Active radon regulation and communication

One of the tasks of the Radiation and Nuclear Safety Authority (STUK) is to carry out radon regulation at workplaces. According to a study published by STUK in 2023, approximately 34,000 employees in Finland are exposed to radon levels above the reference values in their workplaces. STUK continued active regulation and communication to correct the situation. 

Radon is an odourless and invisible radioactive gas that can be present in indoor air of buildings. Long-term exposure to high radon levels increases the risk of lung cancer. Smokers in particular are at high risk of becoming ill. Quitting smoking effectively reduces the risk.

The main objective of STUK’s radon regulation is to ensure that employees in Finland are not exposed to too much radon gas in their workplaces. Measurement is the only way to determine the radon level. The employer is responsible for radon safety at the workplace, similarly as it is responsible for other occupational safety issues.  

According to a STUK survey published in August 2023, it is estimated that more than 30,000 employees in Finland are exposed to radon levels above the reference value of 300 becquerels per cubic metre (Bq/m³). This means that radon in the workplace is the most significant source of occupational radiation exposure in Finland. Therefore, It would be important for employers to carry out statutory radon measurements at workplaces in order to identify and limit exposure. At the end of the year, the radon register maintained by STUK contained data from more than 100,000 radon measurements at approximately 24,000 workplaces. In 2023, radon levels of more than 4,600 workplaces were reported to STUK. Of the ordinary workplaces measured last year, the average annual radon level was higher than the reference value of 300 Bq/m³ in approximately 17% of the workplaces.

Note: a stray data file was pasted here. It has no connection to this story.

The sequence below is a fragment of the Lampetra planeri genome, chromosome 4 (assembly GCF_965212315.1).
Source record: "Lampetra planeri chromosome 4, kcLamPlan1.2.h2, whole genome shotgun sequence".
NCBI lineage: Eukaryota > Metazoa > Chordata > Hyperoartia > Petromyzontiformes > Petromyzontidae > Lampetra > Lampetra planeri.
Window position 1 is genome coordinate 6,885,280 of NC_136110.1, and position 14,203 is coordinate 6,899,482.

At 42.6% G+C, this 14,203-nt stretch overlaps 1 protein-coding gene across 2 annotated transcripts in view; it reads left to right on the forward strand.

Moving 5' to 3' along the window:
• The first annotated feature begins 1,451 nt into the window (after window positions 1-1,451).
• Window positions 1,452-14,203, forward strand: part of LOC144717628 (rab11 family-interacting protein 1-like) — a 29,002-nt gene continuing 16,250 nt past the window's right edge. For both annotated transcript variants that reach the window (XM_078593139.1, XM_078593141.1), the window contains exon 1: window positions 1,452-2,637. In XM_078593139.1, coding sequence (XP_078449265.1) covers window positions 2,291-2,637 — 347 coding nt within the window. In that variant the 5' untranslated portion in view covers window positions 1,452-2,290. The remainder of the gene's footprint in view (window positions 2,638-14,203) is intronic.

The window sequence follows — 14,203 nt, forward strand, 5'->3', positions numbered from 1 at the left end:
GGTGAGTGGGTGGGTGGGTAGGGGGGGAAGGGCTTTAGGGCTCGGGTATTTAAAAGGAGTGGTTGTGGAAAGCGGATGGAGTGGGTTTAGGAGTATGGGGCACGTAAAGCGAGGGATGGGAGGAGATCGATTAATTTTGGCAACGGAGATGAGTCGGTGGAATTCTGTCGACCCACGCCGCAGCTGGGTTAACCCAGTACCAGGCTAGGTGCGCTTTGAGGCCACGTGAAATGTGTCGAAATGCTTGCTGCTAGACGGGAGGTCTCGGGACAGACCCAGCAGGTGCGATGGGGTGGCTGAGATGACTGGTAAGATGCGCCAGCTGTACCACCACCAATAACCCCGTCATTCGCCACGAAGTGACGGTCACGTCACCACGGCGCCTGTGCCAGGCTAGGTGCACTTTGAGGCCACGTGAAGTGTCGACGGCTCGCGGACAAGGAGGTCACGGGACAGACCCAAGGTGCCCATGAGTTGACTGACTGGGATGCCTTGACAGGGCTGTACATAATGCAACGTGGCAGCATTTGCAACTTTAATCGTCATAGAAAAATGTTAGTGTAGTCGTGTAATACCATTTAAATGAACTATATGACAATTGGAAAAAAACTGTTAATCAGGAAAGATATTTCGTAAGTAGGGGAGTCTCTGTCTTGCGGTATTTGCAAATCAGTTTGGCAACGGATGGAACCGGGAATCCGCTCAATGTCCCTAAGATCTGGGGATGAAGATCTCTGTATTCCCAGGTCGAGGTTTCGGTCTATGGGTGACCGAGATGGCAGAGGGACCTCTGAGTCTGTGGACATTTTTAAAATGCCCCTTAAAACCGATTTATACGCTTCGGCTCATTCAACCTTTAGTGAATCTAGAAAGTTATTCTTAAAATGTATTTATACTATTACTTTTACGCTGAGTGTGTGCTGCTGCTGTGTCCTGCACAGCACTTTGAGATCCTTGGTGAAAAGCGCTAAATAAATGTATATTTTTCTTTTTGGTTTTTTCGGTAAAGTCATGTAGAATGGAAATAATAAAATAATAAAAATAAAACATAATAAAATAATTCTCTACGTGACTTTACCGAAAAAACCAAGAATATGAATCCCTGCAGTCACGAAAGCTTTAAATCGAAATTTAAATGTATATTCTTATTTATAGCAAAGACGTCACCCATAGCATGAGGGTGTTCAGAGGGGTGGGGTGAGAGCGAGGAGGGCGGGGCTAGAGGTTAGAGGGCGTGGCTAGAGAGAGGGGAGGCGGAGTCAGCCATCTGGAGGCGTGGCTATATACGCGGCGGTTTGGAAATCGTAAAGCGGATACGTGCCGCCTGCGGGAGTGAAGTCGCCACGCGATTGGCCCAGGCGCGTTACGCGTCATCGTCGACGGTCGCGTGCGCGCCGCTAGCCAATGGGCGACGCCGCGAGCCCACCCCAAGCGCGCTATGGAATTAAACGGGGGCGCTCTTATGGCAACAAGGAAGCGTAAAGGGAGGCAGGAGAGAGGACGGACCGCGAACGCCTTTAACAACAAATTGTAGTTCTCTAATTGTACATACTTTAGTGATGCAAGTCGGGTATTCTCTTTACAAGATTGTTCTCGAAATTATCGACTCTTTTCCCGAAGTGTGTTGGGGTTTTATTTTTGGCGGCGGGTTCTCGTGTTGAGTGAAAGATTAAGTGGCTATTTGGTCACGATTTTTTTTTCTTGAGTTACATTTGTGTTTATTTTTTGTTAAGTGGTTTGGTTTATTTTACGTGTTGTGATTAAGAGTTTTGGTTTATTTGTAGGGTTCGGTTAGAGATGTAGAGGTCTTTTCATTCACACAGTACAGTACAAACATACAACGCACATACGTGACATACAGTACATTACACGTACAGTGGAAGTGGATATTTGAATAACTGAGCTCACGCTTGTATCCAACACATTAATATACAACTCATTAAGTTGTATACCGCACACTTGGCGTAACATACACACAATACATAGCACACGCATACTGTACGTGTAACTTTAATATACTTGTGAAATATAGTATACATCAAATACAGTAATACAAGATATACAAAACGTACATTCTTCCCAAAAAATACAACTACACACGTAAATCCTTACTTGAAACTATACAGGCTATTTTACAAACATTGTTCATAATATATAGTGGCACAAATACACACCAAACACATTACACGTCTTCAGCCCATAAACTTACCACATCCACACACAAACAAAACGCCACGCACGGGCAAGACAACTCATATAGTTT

Remote working from home has increased in Finland in recent years. This may lead to even higher radon exposure during working hours, as radon levels in homes are on average higher than at workplaces. According to STUK’s estimate, the majority — about three quarters — of Finns’ radiation dose is due to radon in the indoor air of homes. The municipal health authority is responsible for radon monitoring of apartments and other occupied spaces.

Radon communications

STUK’s central communications objective is to build trust among the stakeholders and strengthen the Finns’ sense of security. STUK has produced versatile radon communications for employers and members of public for a long time. Since STUK’s task in terms of radon is to focus on radon regulation at workplaces, we will develop a new concept for radon communications which outlines how, when and why STUK communicates about radon and the associated measurement obligation to workplaces in 2023 . In autumn 2023, the radon concept focused on the production of new communications materials and activation in media communications. 

The radon awareness of employers and population was increased by, for example, releases, newsletters, social media publications and radon-related events. STUK arranged a day-long radon mitigation course for all interested parties in autumn 2023. In addition, STUK’s radon experts held radon lectures at several events for professionals and students in the construction, housing and health sectors. The purpose of the lectures was to provide information about radon, its occurrence and radon mitigation.

Communications work will continue this year with stakeholder collaboration and direct contacts with workplaces.

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